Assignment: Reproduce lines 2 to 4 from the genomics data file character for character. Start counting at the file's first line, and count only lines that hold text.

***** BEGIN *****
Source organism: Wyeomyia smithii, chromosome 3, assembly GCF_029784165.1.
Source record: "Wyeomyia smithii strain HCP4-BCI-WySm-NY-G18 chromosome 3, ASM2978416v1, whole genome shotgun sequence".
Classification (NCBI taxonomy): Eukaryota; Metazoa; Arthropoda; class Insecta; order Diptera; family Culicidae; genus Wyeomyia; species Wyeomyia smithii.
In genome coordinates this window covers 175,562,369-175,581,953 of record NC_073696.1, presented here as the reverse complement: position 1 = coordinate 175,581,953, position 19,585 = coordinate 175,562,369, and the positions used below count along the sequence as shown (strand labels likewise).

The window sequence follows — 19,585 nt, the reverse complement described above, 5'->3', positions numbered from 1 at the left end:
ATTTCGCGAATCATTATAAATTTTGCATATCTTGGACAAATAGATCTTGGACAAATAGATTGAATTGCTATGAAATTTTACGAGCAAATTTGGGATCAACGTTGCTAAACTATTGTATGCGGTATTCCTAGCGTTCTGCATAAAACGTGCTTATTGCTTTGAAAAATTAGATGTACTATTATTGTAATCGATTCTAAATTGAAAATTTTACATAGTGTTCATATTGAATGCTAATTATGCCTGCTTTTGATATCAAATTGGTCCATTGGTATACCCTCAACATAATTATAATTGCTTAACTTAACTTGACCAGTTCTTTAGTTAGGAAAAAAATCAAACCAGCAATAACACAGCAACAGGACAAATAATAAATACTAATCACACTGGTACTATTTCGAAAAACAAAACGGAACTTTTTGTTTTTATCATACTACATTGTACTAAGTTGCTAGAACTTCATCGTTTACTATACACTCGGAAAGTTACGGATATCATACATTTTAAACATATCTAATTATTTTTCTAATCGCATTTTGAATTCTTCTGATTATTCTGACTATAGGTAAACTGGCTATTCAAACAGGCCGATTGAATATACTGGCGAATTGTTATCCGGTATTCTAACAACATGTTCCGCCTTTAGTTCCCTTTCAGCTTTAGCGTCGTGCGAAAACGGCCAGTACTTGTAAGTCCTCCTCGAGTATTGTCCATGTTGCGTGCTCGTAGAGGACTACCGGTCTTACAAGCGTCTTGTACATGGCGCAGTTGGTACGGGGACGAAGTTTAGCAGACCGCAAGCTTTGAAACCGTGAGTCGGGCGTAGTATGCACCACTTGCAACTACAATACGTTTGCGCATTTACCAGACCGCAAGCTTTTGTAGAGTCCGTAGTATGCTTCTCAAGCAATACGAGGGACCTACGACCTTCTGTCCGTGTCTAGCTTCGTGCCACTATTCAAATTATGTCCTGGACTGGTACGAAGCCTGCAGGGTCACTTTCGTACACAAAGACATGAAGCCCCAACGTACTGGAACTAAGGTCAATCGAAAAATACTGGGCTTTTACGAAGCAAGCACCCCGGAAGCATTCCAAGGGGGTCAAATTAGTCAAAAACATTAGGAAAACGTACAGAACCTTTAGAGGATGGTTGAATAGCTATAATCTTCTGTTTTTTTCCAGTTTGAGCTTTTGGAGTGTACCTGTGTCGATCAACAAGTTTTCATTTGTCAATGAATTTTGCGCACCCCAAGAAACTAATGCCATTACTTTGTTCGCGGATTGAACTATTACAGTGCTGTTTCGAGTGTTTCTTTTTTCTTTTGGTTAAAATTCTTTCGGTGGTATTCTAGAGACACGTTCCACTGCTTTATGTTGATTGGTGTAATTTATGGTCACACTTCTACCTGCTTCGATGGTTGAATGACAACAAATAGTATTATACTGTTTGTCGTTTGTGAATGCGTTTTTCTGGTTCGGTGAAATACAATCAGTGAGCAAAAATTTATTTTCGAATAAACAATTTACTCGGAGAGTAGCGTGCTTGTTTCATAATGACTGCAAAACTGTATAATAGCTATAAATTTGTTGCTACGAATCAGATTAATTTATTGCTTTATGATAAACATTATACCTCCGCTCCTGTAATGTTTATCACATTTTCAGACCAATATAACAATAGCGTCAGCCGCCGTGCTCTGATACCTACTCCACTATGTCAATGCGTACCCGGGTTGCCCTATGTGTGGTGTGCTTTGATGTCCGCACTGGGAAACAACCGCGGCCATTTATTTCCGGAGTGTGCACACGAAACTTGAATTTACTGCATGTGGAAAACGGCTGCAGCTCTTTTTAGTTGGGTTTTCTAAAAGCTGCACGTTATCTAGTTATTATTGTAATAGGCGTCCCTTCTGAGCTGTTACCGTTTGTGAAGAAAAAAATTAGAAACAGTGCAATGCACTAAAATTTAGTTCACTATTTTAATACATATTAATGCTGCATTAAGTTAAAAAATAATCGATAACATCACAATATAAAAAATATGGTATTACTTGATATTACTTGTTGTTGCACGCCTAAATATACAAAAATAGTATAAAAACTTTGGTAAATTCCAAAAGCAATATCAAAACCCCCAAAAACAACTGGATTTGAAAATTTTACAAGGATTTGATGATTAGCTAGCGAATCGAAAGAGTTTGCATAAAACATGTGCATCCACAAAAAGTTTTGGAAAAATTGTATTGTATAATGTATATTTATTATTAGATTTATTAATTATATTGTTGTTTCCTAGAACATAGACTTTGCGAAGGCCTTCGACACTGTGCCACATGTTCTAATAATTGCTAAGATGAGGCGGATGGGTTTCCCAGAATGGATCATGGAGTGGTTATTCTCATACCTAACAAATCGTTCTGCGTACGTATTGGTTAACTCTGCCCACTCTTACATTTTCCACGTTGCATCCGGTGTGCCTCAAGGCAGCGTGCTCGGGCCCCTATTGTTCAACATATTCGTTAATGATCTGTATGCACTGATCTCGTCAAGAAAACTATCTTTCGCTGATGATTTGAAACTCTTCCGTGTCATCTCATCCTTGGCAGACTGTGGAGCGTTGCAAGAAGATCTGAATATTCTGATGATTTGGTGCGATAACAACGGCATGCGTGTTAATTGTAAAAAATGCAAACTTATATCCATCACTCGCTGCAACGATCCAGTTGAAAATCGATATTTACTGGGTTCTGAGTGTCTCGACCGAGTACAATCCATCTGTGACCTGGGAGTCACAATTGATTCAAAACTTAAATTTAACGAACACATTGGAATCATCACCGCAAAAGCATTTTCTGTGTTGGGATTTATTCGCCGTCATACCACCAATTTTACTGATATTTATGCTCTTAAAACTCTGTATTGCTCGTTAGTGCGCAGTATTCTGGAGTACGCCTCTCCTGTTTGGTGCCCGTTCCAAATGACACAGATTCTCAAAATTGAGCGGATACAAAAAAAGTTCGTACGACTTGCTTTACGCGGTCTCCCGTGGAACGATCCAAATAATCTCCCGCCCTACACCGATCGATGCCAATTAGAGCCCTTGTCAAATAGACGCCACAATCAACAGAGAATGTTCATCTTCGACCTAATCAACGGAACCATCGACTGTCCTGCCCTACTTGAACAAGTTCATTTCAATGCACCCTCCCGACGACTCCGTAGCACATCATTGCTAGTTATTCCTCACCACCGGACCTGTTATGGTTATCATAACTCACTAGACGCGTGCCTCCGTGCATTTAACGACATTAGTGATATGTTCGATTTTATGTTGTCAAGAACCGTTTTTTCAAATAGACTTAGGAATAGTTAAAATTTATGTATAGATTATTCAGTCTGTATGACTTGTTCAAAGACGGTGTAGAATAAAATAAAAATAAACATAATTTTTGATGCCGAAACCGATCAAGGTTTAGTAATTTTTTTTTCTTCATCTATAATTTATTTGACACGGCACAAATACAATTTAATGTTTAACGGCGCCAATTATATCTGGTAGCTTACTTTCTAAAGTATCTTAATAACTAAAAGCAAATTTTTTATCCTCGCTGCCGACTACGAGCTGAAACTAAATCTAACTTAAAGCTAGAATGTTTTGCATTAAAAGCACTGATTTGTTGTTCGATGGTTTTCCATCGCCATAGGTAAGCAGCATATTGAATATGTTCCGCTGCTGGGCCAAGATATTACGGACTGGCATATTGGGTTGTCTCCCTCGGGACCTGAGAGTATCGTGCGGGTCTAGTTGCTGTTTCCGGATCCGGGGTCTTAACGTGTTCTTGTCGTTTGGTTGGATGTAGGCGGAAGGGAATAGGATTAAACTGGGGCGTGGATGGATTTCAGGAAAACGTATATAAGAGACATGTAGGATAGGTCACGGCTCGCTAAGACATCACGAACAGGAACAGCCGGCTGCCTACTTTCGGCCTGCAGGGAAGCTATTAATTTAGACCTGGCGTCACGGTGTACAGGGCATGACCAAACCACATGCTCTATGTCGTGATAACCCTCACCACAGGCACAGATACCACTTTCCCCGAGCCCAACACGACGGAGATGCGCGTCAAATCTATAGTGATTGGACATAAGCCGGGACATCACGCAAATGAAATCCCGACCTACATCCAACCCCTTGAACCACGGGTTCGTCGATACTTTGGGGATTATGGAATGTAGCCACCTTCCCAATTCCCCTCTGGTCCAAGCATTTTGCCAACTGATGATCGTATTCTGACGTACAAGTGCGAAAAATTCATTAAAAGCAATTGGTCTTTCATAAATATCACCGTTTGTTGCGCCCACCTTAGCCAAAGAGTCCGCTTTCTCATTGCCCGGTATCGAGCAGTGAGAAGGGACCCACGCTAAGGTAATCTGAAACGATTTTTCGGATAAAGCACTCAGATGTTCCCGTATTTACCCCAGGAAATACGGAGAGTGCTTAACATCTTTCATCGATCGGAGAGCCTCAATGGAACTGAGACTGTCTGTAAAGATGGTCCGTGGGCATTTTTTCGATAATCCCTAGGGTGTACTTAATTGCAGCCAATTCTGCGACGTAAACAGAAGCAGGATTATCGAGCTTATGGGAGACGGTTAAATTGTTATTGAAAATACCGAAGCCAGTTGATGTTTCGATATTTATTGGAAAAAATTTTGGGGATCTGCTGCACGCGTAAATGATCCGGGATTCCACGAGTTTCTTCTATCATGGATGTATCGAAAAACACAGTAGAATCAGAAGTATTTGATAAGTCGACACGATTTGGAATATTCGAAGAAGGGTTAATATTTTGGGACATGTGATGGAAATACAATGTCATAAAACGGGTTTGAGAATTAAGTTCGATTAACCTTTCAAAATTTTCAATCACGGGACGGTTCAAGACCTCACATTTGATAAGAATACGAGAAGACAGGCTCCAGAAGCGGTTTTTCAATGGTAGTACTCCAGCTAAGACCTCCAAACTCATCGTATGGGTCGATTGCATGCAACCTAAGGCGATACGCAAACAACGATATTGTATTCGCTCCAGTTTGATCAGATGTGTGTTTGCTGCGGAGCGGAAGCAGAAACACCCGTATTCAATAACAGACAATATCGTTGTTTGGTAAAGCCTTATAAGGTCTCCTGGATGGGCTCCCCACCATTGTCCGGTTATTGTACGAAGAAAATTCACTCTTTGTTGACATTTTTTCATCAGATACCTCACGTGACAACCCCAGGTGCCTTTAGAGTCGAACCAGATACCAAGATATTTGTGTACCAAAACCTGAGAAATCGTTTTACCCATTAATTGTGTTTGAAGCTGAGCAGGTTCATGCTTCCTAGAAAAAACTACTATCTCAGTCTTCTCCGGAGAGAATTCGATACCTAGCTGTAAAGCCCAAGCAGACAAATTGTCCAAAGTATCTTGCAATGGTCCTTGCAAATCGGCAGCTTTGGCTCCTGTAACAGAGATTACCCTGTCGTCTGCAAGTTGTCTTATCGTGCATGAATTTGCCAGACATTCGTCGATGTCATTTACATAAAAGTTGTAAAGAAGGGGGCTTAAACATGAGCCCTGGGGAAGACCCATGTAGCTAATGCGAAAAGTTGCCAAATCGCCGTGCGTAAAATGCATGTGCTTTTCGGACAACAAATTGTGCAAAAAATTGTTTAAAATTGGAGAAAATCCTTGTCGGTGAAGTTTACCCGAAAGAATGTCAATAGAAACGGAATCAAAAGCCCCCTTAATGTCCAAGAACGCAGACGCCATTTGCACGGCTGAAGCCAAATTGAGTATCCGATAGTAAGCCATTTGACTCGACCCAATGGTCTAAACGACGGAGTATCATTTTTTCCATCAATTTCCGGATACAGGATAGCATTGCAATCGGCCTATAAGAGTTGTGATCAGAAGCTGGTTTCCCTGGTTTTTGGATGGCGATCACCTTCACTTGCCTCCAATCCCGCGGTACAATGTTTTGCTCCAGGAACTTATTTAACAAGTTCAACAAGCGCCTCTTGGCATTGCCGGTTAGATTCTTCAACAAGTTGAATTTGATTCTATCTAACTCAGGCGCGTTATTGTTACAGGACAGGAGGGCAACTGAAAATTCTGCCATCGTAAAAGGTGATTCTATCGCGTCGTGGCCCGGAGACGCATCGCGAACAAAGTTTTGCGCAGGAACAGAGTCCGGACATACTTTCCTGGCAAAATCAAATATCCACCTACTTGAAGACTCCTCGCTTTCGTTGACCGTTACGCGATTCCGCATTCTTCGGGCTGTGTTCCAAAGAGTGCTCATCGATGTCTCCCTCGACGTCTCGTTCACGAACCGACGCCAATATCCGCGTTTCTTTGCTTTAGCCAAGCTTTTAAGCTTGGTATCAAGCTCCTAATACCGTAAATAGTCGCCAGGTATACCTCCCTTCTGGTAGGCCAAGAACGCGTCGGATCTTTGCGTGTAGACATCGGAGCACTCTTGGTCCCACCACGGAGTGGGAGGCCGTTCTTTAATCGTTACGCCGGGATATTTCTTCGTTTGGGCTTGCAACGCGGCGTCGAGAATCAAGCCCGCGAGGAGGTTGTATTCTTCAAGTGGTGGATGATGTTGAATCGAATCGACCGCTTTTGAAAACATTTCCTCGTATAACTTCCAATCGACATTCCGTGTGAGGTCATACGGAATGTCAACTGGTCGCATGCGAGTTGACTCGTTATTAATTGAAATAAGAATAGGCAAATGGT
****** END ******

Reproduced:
Source record: "Wyeomyia smithii strain HCP4-BCI-WySm-NY-G18 chromosome 3, ASM2978416v1, whole genome shotgun sequence".
Classification (NCBI taxonomy): Eukaryota; Metazoa; Arthropoda; class Insecta; order Diptera; family Culicidae; genus Wyeomyia; species Wyeomyia smithii.
In genome coordinates this window covers 175,562,369-175,581,953 of record NC_073696.1, presented here as the reverse complement: position 1 = coordinate 175,581,953, position 19,585 = coordinate 175,562,369, and the positions used below count along the sequence as shown (strand labels likewise).